CAS  Article  Google Scholar 

  92. Zhang DC, Zhang YH, Boufford DE, Sun H (2009b) Elevational patterns of species richness and endemism for some important taxa in the Hengduan Mountains, southwestern China. Biodivers Conserv 18:699–716. https://doi.org/10.1007/s10531-008-9534-x

    Article  Google Scholar 

  93. Zhang TC, Comes HP, Sun H (2011) Chloroplast phylogeography of Terminalia franchetii (Combretaceae) from the eastern Sino-Himalayan region and its correlation with historical river capture events. Mol Phylogenet Evol 60:1–12. https://doi.org/10.1016/j.ympev.2011.04.009

    CAS  Article  PubMed  Google Scholar 

  94. Zhang JM, Lopez-Pujol J, Gong X, Wang HF, Vilatersana R, Zhou SL (2018) Population genetic dynamics of Himalayan-Hengduan tree peonies, Paeonia subsect Delavayanae. Mol Phylogenet Evol 125:62–77. https://doi.org/10.1016/j.ympev.2018.03.003

    Article  PubMed  Google Scholar 

  95. Zhao JL, Gugger PF, Xia YM, Li QJ (2016) Ecological divergence of two closely related Roscoea species associated with late Quaternary climate change. J Biogeogr 43:1990–2001. https://doi.org/10.1111/jbi.12809

    Article  Google Scholar 

Download references

Acknowledgements

The authors thank the Public Technology Service Center, Xishuangbanna Tropical Botanical Garden, Chinese Academy of Sciences (CAS) for providing the Experimental Platform for molecular analyses. We are grateful to the comments and supports by Dr. Dong Luo. This work was financially supported by the National Science Foundation of China (U1802242), the Strategic Priority Research Program of Chinese Academy of Sciences (XDB31000000), and the Open Fund from CAS Key Laboratory of Tropical Forest Ecology, Xishuangbanna Tropical Botanical Garden.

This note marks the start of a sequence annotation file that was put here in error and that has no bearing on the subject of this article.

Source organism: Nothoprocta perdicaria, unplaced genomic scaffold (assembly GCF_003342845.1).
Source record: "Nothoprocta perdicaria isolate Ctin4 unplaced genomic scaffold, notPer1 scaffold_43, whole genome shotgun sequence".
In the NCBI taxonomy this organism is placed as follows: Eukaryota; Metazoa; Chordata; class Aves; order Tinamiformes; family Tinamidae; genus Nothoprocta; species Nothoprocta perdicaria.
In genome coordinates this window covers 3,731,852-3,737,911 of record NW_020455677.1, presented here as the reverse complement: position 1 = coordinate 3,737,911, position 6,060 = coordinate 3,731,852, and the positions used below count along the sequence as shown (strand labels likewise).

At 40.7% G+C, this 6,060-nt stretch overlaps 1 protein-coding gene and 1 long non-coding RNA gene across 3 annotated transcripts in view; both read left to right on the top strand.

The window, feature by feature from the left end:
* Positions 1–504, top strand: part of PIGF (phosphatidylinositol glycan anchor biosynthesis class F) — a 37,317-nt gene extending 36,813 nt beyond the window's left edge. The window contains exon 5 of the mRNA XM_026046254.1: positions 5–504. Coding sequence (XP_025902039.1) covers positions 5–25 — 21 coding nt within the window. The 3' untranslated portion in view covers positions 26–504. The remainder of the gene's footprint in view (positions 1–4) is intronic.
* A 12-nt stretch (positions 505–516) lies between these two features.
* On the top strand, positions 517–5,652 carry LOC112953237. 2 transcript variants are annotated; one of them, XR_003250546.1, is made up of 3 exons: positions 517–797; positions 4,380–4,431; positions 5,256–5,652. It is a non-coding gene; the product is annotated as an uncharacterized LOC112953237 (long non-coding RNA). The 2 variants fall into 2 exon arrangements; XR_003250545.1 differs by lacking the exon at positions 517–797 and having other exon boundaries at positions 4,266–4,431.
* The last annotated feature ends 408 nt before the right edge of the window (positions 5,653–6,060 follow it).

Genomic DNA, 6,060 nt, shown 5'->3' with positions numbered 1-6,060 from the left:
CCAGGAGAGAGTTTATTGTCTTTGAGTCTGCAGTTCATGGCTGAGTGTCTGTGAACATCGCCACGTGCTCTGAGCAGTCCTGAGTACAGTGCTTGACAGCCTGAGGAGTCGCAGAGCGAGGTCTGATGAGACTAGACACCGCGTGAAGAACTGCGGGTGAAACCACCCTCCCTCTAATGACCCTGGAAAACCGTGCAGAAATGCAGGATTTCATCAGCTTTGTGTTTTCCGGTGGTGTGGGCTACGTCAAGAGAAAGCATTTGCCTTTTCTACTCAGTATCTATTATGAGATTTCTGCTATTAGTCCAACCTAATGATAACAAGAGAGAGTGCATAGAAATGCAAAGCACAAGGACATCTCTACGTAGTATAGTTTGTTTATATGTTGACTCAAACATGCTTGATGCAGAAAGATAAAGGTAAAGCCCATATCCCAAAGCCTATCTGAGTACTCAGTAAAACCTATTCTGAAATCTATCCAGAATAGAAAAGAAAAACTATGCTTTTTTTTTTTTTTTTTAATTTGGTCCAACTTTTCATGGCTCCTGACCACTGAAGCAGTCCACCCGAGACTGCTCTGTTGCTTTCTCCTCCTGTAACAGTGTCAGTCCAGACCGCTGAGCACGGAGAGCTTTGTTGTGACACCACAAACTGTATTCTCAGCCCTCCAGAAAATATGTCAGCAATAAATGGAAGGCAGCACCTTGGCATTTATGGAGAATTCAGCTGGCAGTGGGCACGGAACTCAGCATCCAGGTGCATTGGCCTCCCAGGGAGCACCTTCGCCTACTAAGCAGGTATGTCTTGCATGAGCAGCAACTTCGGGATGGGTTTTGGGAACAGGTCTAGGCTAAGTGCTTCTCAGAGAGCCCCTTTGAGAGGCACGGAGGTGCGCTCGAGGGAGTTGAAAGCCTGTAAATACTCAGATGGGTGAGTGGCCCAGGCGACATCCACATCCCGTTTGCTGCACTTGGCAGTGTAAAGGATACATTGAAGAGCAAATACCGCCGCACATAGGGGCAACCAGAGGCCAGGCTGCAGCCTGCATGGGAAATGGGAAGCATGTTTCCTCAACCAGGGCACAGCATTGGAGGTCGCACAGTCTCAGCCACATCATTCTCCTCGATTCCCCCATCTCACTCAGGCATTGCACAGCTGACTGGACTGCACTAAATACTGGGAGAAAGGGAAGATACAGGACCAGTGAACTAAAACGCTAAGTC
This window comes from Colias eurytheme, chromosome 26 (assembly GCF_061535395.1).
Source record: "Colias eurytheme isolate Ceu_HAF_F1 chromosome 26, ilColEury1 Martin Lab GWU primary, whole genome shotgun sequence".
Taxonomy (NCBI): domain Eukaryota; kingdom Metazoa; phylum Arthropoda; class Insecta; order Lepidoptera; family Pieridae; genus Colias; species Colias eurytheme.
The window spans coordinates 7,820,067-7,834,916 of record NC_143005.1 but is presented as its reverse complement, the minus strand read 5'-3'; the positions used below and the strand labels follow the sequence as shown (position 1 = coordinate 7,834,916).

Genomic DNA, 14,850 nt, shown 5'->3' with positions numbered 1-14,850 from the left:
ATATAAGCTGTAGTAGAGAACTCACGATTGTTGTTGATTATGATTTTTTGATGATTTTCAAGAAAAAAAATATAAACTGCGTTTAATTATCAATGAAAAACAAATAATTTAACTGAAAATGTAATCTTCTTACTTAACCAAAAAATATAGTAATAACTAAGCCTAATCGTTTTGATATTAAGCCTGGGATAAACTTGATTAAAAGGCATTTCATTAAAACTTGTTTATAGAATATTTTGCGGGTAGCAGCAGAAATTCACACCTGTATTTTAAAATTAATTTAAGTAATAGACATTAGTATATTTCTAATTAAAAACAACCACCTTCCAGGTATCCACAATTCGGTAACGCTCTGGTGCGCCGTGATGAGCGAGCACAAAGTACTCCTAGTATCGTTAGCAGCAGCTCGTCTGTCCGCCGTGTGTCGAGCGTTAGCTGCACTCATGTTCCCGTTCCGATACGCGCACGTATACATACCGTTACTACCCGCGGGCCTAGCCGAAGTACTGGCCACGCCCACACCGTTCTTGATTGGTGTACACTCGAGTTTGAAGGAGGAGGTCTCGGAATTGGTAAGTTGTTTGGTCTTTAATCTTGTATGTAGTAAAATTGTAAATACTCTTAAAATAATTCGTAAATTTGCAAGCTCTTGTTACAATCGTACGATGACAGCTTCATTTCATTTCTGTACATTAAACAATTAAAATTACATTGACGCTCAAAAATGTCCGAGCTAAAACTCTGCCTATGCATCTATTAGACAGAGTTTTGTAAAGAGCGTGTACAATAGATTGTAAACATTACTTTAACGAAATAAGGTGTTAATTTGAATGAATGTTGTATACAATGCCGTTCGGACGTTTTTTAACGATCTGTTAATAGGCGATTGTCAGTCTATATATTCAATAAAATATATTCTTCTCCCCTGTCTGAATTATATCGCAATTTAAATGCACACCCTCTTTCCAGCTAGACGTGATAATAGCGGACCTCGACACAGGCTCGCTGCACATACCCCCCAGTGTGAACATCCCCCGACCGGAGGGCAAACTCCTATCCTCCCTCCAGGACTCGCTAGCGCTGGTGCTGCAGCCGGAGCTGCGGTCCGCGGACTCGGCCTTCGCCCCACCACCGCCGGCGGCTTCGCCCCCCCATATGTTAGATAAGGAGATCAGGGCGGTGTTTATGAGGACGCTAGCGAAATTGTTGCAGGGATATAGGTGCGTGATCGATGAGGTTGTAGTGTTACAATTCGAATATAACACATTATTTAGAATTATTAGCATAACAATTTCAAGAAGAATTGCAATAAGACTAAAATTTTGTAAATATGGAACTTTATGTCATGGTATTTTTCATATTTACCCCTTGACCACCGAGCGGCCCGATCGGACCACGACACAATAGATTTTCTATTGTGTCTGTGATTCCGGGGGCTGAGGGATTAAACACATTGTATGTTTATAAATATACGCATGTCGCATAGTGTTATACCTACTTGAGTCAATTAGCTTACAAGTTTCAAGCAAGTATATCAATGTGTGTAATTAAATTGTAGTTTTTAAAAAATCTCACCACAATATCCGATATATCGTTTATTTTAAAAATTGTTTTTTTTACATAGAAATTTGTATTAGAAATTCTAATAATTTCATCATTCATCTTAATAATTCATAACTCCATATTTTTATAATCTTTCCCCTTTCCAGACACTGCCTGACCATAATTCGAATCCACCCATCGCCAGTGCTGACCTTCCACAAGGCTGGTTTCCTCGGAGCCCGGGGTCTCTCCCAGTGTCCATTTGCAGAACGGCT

Funding

The National Science Foundation of China (U1802242), the Strategic Priority Research Program of Chinese Academy of Sciences (XDB31000000), and the Open Fund from CAS Key Laboratory of Tropical Forest Ecology, Xishuangbanna Tropical Botanical Garden.

Author information

Affiliations

Authors

Contributions

Q-YM, C-CY, Y-WX for conceptualization, drafting the manuscript, and revising the manuscript critically for important intellectual content; Q-YM, HW, T-SH for design of the study, and revising the manuscript critically for important intellectual content; Q-YM, YW for analysis and/or interpretation of data; W-ND and Q-JZ for review and editing; SLL, Q-YZ, CP, and Z-YH for data collecting and field works.

Corresponding author

Correspondence to Yao-Wu Xing.

Ethics declarations

Conflict of interest

Not applicable.

Human and animals rights

Not applicable.

Ethics approval

Not applicable.

Consent to participate.

All the authors have given permissions to participate in the research.

Consent for publication.

All the authors are in agreement with the publication of the research in the journal.

Additional information

Publisher's Note

Springer Nature remains neutral with regard to jurisdictional claims in published maps and institutional affiliations.

Supplementary Information

Below is the link to the electronic supplementary material.

Supplementary file1 (DOCX 33151 KB)

Rights and permissions

Reprints and Permissions

About this article

Verify currency and authenticity via CrossMark

Cite this article

Mu, QY., Yu, CC., Wang, Y. et al. Comparative phylogeography of Acanthocalyx (Caprifoliaceae) reveals distinct genetic structures in the Himalaya–Hengduan Mountains. Alp Botany (2021). https://doi.org/10.1007/s00035-021-00262-x

Download citation

Keywords

  • Himalaya–Hengduan Mountains
  • Alpine plant
  • Molecular dating
  • Population dynamics
  • Peripatric speciation